Universal Life can be attractive because of the premium funding flexibility. This can be particularly beneficial when money is tight for the policyholder. However, under-funding a Universal Life policy can quickly lead to unintended consequences.
The UL Death Spiral
The Cash Value in a UL policy is not just for accumulation. It also becomes a factor in determining the cost of insurance charges. COI charges are based on the COI rate, and the Net Amount at Risk (NAR). The NAR is equal to the death benefit on the policy less the Cash Value. This dependency creates an interesting dynamic between the COI charges and the Cash Value accumulation.
If the Cash Value accumulates at an adequate level, the COI charges can become more level over the life of the policy. This is because as the COI rate increases with age, the NAR decreases, and offsets the final COI charges assessed on the policy. In contrast, a minimally funded policy will produce much lower Cash Value resulting in a higher NAR. This will result in COI charges that grow to be much higher as the policyholder ages.
“Under-funding a Universal Life policy can quickly lead to unintended consequences.“
Here is the irony: Maximizing the Cash Value accumulation in the policy results in lower COI charges even though there is more than enough Cash Value to cover higher charges. In contrast, a policy funded at the minimum level, having very low Cash Value, will incur higher COI charges. These charges will gradually erode the Cash Value, further magnifying the COI charges. This scenario creates a death spiral that can quickly get out of control. The policy will eventually lapse once there is no longer enough Cash Value to cover the COI charges.
Other UL Risks
Universal Life provides a fixed crediting rate. The rate can change at the insurance companies’ discretion. Fluctuations in the crediting rate can affect the accumulation of the Cash Value. This presents another risk that the Cash Value will not be sufficient to cover COI charges, even if the policy is funded consistently at the Target Premium level.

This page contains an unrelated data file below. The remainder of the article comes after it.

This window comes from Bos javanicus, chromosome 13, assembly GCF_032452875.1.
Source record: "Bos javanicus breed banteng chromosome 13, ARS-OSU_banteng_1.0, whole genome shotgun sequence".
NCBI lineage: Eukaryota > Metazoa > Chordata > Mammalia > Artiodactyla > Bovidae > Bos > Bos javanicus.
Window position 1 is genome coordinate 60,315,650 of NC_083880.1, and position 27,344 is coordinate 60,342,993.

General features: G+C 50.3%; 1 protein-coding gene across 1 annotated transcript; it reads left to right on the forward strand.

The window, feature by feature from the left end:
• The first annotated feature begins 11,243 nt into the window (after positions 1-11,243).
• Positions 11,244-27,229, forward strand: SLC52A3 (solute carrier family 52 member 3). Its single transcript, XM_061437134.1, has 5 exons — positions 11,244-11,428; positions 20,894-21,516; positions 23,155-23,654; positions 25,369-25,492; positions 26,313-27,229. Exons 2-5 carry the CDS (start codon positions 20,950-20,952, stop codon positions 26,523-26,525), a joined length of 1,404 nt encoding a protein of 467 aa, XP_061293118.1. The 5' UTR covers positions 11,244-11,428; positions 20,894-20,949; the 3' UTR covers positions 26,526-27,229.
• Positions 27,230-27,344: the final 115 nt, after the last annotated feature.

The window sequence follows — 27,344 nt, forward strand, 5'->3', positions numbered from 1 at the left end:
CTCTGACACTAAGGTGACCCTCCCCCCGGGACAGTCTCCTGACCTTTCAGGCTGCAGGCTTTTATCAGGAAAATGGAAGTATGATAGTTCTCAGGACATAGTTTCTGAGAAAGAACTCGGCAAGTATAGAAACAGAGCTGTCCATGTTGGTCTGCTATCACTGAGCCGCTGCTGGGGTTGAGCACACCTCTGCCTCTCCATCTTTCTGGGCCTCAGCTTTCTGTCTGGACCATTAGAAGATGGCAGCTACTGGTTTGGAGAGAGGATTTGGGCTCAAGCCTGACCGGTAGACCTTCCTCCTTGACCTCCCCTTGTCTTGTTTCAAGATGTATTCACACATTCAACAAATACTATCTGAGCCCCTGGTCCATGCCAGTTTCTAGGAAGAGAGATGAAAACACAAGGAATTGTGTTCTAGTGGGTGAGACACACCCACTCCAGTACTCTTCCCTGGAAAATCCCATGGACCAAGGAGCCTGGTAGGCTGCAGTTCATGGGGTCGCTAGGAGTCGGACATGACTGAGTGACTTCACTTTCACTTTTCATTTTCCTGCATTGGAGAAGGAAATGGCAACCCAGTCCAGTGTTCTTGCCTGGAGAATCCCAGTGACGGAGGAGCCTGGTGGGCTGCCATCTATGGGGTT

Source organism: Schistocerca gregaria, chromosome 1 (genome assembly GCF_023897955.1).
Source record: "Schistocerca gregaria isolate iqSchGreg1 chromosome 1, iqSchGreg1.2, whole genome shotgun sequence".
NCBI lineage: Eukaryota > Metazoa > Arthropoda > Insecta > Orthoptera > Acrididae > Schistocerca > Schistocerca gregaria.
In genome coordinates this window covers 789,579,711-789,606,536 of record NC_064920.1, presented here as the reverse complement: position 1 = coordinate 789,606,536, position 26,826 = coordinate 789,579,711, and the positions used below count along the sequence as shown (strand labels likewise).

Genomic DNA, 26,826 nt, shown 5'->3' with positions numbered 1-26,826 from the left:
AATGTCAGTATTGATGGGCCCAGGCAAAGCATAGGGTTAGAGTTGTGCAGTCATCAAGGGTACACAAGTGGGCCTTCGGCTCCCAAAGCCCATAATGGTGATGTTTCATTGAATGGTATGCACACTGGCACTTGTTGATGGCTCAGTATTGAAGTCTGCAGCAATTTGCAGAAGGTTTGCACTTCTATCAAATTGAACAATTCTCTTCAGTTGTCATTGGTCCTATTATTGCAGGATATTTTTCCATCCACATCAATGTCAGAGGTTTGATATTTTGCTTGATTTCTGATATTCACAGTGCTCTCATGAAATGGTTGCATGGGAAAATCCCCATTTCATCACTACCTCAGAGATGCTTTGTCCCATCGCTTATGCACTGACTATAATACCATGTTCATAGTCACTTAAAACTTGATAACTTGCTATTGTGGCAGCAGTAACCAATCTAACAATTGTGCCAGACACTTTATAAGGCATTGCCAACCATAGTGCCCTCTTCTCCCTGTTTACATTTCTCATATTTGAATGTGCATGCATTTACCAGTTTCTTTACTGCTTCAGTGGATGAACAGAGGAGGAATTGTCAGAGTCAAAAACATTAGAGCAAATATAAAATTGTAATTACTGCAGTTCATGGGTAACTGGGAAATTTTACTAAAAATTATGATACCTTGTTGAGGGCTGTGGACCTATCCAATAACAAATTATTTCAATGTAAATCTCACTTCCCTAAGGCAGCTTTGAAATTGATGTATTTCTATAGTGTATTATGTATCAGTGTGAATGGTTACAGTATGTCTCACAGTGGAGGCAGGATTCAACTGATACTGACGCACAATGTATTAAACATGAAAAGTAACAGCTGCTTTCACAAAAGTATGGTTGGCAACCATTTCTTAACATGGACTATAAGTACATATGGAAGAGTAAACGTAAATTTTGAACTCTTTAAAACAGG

Indexed UL and Variable UL further magnify this risk. The crediting rate associated with these policies is derived from an indexed-based crediting strategy, or from the underlying performance of a group of investment funds. These products provide upside potential for higher Cash Value growth by participating in the market. However, the crediting rates will be more volatile than a Fixed UL product. The variability in the crediting rate creates more uncertainty with regard to whether or not the policy will be funded adequately to cover the COI charges.
This quote by Simona Botti, from the London Business School, gets to the heart of MAP:
Freedom of choice is alsoSimona Botti, London Business School
freedomto decide when you do not want to choose.
The goal of MAP is to provide a guaranteed stream of income in retirement. We view it as a glidepath. Once the insurance products are purchased, involvement by the policyholder is minimal.
While Universal Life may be suitable for some, we believe the majority of our demographic will be better served by a more straightforward policy. One that helps the policyholder avoid making choices that could lead to devastating consequences.